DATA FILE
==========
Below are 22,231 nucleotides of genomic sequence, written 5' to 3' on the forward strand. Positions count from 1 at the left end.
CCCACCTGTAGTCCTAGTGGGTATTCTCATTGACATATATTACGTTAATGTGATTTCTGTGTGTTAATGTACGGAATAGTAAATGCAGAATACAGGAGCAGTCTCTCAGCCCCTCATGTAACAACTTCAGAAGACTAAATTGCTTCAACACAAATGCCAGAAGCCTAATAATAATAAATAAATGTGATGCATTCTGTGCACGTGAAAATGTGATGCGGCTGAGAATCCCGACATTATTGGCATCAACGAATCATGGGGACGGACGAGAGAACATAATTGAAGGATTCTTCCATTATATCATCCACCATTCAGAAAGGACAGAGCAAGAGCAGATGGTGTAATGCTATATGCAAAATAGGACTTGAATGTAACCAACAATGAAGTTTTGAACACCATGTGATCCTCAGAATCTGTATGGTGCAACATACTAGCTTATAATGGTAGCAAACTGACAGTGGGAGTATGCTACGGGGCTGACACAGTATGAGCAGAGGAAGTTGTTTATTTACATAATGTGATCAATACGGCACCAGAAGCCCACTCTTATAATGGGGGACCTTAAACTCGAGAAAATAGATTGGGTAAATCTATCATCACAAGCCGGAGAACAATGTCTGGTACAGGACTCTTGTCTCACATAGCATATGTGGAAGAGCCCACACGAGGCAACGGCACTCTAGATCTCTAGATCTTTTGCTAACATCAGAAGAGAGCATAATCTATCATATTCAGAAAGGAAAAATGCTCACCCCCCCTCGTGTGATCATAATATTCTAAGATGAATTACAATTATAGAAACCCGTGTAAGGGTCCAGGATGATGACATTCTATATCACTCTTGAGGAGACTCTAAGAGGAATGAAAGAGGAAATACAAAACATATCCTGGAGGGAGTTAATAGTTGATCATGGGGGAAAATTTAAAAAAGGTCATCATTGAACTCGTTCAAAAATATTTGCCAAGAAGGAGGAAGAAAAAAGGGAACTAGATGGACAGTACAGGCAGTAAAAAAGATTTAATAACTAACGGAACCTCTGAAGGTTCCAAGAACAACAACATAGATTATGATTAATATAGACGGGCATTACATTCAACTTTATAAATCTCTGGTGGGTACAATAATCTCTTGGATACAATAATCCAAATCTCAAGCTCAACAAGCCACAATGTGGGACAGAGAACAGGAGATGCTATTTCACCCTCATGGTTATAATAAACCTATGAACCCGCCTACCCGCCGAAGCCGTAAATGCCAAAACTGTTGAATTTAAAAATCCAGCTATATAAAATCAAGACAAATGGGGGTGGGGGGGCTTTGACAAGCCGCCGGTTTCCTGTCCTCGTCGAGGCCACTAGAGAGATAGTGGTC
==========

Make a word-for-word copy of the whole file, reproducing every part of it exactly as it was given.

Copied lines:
Below are 22,231 nucleotides of genomic sequence, written 5' to 3' on the forward strand. Positions count from 1 at the left end.
CCCACCTGTAGTCCTAGTGGGTATTCTCATTGACATATATTACGTTAATGTGATTTCTGTGTGTTAATGTACGGAATAGTAAATGCAGAATACAGGAGCAGTCTCTCAGCCCCTCATGTAACAACTTCAGAAGACTAAATTGCTTCAACACAAATGCCAGAAGCCTAATAATAATAAATAAATGTGATGCATTCTGTGCACGTGAAAATGTGATGCGGCTGAGAATCCCGACATTATTGGCATCAACGAATCATGGGGACGGACGAGAGAACATAATTGAAGGATTCTTCCATTATATCATCCACCATTCAGAAAGGACAGAGCAAGAGCAGATGGTGTAATGCTATATGCAAAATAGGACTTGAATGTAACCAACAATGAAGTTTTGAACACCATGTGATCCTCAGAATCTGTATGGTGCAACATACTAGCTTATAATGGTAGCAAACTGACAGTGGGAGTATGCTACGGGGCTGACACAGTATGAGCAGAGGAAGTTGTTTATTTACATAATGTGATCAATACGGCACCAGAAGCCCACTCTTATAATGGGGGACCTTAAACTCGAGAAAATAGATTGGGTAAATCTATCATCACAAGCCGGAGAACAATGTCTGGTACAGGACTCTTGTCTCACATAGCATATGTGGAAGAGCCCACACGAGGCAACGGCACTCTAGATCTCTAGATCTTTTGCTAACATCAGAAGAGAGCATAATCTATCATATTCAGAAAGGAAAAATGCTCACCCCCCCTCGTGTGATCATAATATTCTAAGATGAATTACAATTATAGAAACCCGTGTAAGGGTCCAGGATGATGACATTCTATATCACTCTTGAGGAGACTCTAAGAGGAATGAAAGAGGAAATACAAAACATATCCTGGAGGGAGTTAATAGTTGATCATGGGGGAAAATTTAAAAAAGGTCATCATTGAACTCGTTCAAAAATATTTGCCAAGAAGGAGGAAGAAAAAAGGGAACTAGATGGACAGTACAGGCAGTAAAAAAGATTTAATAACTAACGGAACCTCTGAAGGTTCCAAGAACAACAACATAGATTATGATTAATATAGACGGGCATTACATTCAACTTTATAAATCTCTGGTGGGTACAATAATCTCTTGGATACAATAATCCAAATCTCAAGCTCAACAAGCCACAATGTGGGACAGAGAACAGGAGATGCTATTTCACCCTCATGGTTATAATAAACCTATGAACCCGCCTACCCGCCGAAGCCGTAAATGCCAAAACTGTTGAATTTAAAAATCCAGCTATATAAAATCAAGACAAATGGGGGTGGGGGGGCTTTGACAAGCCGCCGGTTTCCTGTCCTCGTCGAGGCCACTAGAGAGATAGTGGTC